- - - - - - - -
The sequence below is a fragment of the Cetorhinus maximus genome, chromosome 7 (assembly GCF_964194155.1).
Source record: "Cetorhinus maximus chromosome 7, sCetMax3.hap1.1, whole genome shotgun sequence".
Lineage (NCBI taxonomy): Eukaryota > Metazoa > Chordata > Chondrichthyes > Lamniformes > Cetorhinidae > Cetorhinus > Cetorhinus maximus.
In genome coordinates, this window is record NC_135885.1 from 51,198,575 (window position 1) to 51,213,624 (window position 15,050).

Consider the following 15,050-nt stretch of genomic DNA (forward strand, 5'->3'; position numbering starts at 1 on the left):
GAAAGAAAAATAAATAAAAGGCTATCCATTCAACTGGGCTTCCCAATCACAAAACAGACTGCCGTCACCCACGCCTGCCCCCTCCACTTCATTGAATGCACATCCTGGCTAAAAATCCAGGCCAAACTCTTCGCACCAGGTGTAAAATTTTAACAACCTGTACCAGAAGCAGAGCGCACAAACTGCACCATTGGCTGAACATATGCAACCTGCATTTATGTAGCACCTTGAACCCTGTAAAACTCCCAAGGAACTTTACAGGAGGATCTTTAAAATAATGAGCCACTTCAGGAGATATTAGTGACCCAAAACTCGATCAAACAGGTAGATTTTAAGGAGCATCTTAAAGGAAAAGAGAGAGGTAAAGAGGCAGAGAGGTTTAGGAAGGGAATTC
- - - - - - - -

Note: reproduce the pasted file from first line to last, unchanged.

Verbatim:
The sequence below is a fragment of the Cetorhinus maximus genome, chromosome 7 (assembly GCF_964194155.1).
Source record: "Cetorhinus maximus chromosome 7, sCetMax3.hap1.1, whole genome shotgun sequence".
Lineage (NCBI taxonomy): Eukaryota > Metazoa > Chordata > Chondrichthyes > Lamniformes > Cetorhinidae > Cetorhinus > Cetorhinus maximus.
In genome coordinates, this window is record NC_135885.1 from 51,198,575 (window position 1) to 51,213,624 (window position 15,050).

Consider the following 15,050-nt stretch of genomic DNA (forward strand, 5'->3'; position numbering starts at 1 on the left):
GAAAGAAAAATAAATAAAAGGCTATCCATTCAACTGGGCTTCCCAATCACAAAACAGACTGCCGTCACCCACGCCTGCCCCCTCCACTTCATTGAATGCACATCCTGGCTAAAAATCCAGGCCAAACTCTTCGCACCAGGTGTAAAATTTTAACAACCTGTACCAGAAGCAGAGCGCACAAACTGCACCATTGGCTGAACATATGCAACCTGCATTTATGTAGCACCTTGAACCCTGTAAAACTCCCAAGGAACTTTACAGGAGGATCTTTAAAATAATGAGCCACTTCAGGAGATATTAGTGACCCAAAACTCGATCAAACAGGTAGATTTTAAGGAGCATCTTAAAGGAAAAGAGAGAGGTAAAGAGGCAGAGAGGTTTAGGAAGGGAATTC